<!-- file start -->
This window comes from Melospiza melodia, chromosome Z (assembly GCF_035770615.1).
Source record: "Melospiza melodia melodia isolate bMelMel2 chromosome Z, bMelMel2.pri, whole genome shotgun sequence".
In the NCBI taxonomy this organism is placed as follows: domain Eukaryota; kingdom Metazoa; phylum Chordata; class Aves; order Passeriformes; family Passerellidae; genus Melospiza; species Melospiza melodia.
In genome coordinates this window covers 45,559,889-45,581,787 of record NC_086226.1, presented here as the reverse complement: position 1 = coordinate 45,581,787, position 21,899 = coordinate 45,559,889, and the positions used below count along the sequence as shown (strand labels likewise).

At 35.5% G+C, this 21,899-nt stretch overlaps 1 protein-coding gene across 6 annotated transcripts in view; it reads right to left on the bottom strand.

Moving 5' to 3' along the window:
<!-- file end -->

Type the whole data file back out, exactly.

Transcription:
This window comes from Melospiza melodia, chromosome Z (assembly GCF_035770615.1).
Source record: "Melospiza melodia melodia isolate bMelMel2 chromosome Z, bMelMel2.pri, whole genome shotgun sequence".
In the NCBI taxonomy this organism is placed as follows: domain Eukaryota; kingdom Metazoa; phylum Chordata; class Aves; order Passeriformes; family Passerellidae; genus Melospiza; species Melospiza melodia.
In genome coordinates this window covers 45,559,889-45,581,787 of record NC_086226.1, presented here as the reverse complement: position 1 = coordinate 45,581,787, position 21,899 = coordinate 45,559,889, and the positions used below count along the sequence as shown (strand labels likewise).

At 35.5% G+C, this 21,899-nt stretch overlaps 1 protein-coding gene across 6 annotated transcripts in view; it reads right to left on the bottom strand.

Moving 5' to 3' along the window: